An investigation by the Sunday Star Time‘s reporter Kim Knight into the importation into New Zealand from Malaysia and Indonesia of palm kernel extract for use as a livestock feed supplement in the dairy industry.
An excerpt: (read in full here)
“Palm kernel expeller or PKE is a product made from its crushed and processed fruit. Unlike palm oil, its use has received minimal press. Two weeks ago, the Sunday Star-Times travelled to Indonesia, with an unofficial environmental and rural sector delegation, to investigate this trade first-hand.
“Why? Because last year, almost one-quarter of the world’s entire palm kernel expeller was sold to New Zealand. Statistics NZ data shows it came, in almost equal measures, from Indonesia and Malaysia. And, according to the secretary-general of the Roundtable on Sustainable Palm Oil, the international body set up to promote the growth and use of sustainable palm oil, “very little… would have been certified at all”.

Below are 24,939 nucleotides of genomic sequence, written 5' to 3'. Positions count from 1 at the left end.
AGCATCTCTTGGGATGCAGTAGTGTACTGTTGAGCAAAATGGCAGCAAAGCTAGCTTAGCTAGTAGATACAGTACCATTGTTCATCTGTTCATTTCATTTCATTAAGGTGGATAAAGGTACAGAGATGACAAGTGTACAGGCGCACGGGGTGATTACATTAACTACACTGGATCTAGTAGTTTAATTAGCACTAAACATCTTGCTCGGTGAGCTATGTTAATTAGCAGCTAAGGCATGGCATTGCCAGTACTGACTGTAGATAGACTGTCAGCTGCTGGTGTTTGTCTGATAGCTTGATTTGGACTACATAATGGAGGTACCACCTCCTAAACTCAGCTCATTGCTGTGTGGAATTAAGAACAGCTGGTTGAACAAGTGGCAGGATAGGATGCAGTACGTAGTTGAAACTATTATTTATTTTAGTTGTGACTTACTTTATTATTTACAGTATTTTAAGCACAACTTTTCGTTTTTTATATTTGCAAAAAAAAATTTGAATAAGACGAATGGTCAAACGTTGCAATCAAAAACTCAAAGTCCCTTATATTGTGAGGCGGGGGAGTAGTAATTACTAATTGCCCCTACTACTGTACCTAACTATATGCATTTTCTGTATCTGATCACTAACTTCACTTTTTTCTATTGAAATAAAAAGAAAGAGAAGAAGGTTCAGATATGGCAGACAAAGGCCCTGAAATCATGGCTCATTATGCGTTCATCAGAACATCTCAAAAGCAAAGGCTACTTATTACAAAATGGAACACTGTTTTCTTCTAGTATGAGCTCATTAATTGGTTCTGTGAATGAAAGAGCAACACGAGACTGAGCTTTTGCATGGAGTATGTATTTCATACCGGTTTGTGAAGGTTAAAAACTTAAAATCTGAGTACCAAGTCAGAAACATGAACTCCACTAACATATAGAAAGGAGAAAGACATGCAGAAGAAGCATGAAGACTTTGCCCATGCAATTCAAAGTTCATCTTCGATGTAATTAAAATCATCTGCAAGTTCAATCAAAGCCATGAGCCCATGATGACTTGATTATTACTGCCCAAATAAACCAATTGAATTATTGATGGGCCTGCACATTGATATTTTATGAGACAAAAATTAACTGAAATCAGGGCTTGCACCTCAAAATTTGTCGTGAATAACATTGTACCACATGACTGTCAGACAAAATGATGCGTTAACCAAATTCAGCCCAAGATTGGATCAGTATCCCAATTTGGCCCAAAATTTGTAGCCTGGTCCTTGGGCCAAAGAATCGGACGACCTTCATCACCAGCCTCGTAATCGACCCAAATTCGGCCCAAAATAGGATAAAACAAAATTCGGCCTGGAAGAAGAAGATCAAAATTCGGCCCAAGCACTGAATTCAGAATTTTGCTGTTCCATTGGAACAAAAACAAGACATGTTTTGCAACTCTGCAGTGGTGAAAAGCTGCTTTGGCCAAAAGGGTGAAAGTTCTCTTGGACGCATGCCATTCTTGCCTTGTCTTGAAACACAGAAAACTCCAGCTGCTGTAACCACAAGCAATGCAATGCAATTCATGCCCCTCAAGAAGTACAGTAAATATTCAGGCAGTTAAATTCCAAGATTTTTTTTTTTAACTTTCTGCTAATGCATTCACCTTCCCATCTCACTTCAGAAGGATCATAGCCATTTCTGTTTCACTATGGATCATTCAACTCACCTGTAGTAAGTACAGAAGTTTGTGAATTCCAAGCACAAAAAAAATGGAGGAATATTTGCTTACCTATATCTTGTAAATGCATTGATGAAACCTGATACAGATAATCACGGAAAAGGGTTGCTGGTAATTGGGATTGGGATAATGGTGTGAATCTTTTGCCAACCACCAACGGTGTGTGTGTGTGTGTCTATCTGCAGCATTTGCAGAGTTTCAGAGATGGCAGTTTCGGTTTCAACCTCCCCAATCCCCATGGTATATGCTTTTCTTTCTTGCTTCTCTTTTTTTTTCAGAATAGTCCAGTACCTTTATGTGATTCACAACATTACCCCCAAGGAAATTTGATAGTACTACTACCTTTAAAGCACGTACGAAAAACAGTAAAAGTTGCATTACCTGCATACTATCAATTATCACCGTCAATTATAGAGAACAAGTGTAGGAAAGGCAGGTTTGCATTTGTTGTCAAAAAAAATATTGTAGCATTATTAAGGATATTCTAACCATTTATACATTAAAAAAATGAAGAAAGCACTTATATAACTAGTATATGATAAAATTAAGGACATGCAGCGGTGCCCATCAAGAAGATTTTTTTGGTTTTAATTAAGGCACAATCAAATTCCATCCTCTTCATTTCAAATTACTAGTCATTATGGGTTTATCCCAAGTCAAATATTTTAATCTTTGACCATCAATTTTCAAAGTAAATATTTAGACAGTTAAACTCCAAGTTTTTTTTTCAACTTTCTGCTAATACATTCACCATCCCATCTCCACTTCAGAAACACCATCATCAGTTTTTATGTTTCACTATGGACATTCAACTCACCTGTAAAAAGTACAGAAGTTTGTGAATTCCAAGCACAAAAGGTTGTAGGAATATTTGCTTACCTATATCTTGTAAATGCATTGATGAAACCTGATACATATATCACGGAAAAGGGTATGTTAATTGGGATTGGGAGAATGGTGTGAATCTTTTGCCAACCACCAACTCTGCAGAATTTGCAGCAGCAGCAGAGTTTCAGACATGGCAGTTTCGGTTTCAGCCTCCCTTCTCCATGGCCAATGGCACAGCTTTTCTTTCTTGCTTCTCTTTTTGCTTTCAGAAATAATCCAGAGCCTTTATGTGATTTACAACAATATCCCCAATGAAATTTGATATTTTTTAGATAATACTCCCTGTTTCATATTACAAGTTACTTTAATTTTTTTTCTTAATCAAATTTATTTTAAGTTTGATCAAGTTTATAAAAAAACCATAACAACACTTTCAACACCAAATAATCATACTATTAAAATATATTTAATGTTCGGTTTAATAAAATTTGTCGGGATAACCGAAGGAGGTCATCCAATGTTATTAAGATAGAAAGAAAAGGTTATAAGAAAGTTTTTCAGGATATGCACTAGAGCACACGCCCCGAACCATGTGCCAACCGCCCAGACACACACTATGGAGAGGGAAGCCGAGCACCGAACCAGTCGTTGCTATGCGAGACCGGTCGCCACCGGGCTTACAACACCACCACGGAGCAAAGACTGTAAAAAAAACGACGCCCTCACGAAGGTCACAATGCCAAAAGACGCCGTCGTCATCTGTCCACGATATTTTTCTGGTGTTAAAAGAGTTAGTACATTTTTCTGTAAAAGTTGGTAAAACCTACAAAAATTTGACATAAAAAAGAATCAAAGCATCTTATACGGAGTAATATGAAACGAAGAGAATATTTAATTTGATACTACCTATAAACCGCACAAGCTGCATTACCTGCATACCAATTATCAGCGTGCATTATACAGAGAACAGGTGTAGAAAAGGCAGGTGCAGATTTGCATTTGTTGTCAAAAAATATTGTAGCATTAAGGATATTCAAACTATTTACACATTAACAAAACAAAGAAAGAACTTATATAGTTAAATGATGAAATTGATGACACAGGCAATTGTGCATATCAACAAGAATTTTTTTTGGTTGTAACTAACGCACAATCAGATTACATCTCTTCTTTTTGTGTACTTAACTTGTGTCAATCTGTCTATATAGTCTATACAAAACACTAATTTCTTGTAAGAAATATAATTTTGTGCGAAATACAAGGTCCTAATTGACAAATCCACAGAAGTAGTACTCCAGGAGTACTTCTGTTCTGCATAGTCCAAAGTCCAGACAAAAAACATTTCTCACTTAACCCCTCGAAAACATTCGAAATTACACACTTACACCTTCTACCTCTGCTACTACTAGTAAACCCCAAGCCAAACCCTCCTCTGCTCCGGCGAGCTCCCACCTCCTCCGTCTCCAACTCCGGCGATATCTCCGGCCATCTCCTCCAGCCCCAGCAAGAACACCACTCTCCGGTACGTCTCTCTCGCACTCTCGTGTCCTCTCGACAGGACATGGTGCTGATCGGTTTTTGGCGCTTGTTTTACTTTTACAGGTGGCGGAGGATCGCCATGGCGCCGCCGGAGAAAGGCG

“In fact, the Sunday Star-Times determined that even under the absolute best-case scenario, nearly 800,000 tonnes of potentially environmentally and socially unsustainable palm kernel entered New Zealand last year.
“Figures from the United States Department of Agriculture put this country’s demand for PKE second only to the combined 27 countries that make up the European Union (where it is also used as a fuel).
“‘The EU remains the primary destination,” says Wiliam George, USDA senior agriculture economist. “But New Zealand is the major growth market.'”
“The 1,104,187 tonnes of PKE that entered our ports in 2008 represented more than a thousand-fold increase since 2000 and was twice that of 2007 imports. The key drivers: drought and the subsequent shortage and high price of locally grown supplementary feed, and the intensification of our dairy farms.”